The Role of Works at Final Judgment (Review, part 2)

I am working my way through the new Zondervan Counterpoints title The Role of Works at the Final Judgment (part 1, here)

First up, Robert Wilkin (Grace Evangelical Society) who argues that “Works will determiner rewards but not salvation.” In his essay, Wilkin is concerned to argue that, for grace to be true grace, it cannot be mixed with works in judgment. All that God expects from humans is belief (as in John 3:16; see p. 27). Thus, when it comes to “perseverance,” believers will be “judged” in view of rewards only. (Notice the logical [?] connection Wilkin makes between perseverance and works, as if the former had nothing to do with belief)

Wilkin sees two judgments involved: the judgment of all people (where believers are saved by faith alone), and the secondary judgment for believers (what I call the “awards ceremony”). Wilkin is insistent: “salvation is based on faith in Christ, not faithful service for Christ” (29).

Wilkin engages in numerous Biblical texts (especially the ones others might use in disagreement), but his own interpretations (which strain to defend his own theology) come across as special pleading. For example, in Matt 24:45-51 we have the story of the “unfaithful servants.” When the master comes home and finds his servants acting violently and in drunkenness, the master cuts them in two and assigns them a place with the hypocrites (where there is weeping and gnashing of teeth).

Now, Wilkin is compelled to argue that this parable is not about final judgment of salvation, but about rewards.

This refers to a painful experience in which the servant is verbally cut up at a future judgment. SInce this person is a servant of Christ, it is the Judgment Seat of Christ that is in view (p. 35).

I will not rehearse all of Wilkin’s examples, because they are all just as shocking as this one (such as his argument that “having eternal life” is not the same thing as “inheriting the kingdom”). The respondents do a fine job of demolishing Wilkin’s flimsy arguments.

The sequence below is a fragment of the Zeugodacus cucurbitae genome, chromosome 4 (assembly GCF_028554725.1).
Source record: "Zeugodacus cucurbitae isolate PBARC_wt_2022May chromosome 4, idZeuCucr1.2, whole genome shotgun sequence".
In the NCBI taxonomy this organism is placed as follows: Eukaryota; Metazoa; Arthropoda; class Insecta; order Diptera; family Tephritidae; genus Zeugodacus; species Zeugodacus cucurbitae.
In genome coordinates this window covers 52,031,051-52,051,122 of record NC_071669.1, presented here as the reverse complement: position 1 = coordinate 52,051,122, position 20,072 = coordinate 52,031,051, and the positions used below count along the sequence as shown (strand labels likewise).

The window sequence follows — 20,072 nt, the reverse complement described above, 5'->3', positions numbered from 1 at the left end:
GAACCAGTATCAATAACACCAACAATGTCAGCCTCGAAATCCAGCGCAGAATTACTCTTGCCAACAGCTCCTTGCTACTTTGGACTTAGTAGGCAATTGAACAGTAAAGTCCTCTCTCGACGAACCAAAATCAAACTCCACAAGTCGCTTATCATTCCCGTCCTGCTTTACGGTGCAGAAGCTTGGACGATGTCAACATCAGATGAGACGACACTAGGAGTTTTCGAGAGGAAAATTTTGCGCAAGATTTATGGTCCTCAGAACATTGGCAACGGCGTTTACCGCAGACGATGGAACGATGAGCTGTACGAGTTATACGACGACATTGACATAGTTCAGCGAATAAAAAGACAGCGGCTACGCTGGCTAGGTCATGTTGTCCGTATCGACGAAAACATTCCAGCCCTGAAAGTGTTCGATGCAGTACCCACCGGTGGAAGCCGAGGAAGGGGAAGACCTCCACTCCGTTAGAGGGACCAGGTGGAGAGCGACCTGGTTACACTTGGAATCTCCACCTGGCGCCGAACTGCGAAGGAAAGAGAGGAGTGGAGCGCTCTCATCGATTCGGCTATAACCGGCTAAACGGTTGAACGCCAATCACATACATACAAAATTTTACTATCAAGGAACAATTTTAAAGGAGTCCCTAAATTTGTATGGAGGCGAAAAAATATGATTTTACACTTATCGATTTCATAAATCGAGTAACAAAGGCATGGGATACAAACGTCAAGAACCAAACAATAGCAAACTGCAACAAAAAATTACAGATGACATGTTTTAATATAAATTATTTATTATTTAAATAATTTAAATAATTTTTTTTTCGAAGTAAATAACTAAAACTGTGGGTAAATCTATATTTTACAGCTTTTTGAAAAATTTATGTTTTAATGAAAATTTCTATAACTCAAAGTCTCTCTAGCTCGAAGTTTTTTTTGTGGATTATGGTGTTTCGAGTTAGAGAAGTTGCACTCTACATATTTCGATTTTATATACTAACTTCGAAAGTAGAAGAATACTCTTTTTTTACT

Schreiner: Wilkin defines faith too narrowly as “mental assent” (52). Wilkin is so committed to his own theological construct, he cannot accept the challenges of reading a given text on its own terms.

Dunn: Wilkin is developing his whole theological construct based on his reading of John 5:24 and Rev 20:11-15, which simply cannot take that kind of systematization (57). Revelation mentions only one judgment, so even if Wilkin wanted to draw from Revelation, he is importing something even there (59). Being among the teeth-gnashers sounds a lot worse than simply getting reprimanded at the secondary “rewards” judgment for believers.

Barber: Wilkin sees the Gospel of John as a main ally in his forced argument, but Wilkin neglects the teaching of John 15 where the branches must remain in the vine.

Gupta (I am adding my two cents): Two problems (aside from exegetical silliness). First, Wilkin’s soteriology is not missional. That is, if believers are only meant to believe (with no care for “works” as central to God’s redemptive purposes), then God doesn’t really have a plan for the whole world where the Church is the main agent. Secondly, there is no place for “covenant.” Covenant isn’t just relationship, nor is it just promise. A covenant has two parties, both with obligations and expectations. I don’t know what Wilkin would do with this, but he has to do something.

If there is one merit to Wilkin’s essay, it is the overwhelming compulsion he has to let grace be pure grace. While I think his argument buckles under the pressure of the weight of complex texts and their clear message that works will have something to do with the final judgment, it is fortuitous that his essay comes first – it establishes the challenge of having “justification by faith” and “judgment according to deeds” in the same New Testament.

On a side note, I wonder what it would have been like to have had an OT scholar contribute from his or her “first testament” perspective (perhaps someone like Christopher Wright, John Goldingay, or Tremper Longman). By the way, Dunn seems to interact with the OT the most, then Schreiner, but Wilkin and Barber hardly at all (from a glance of the Scriptural index).

Next up: Schreiner: “Works will provide the evidence that one actually has been saved”

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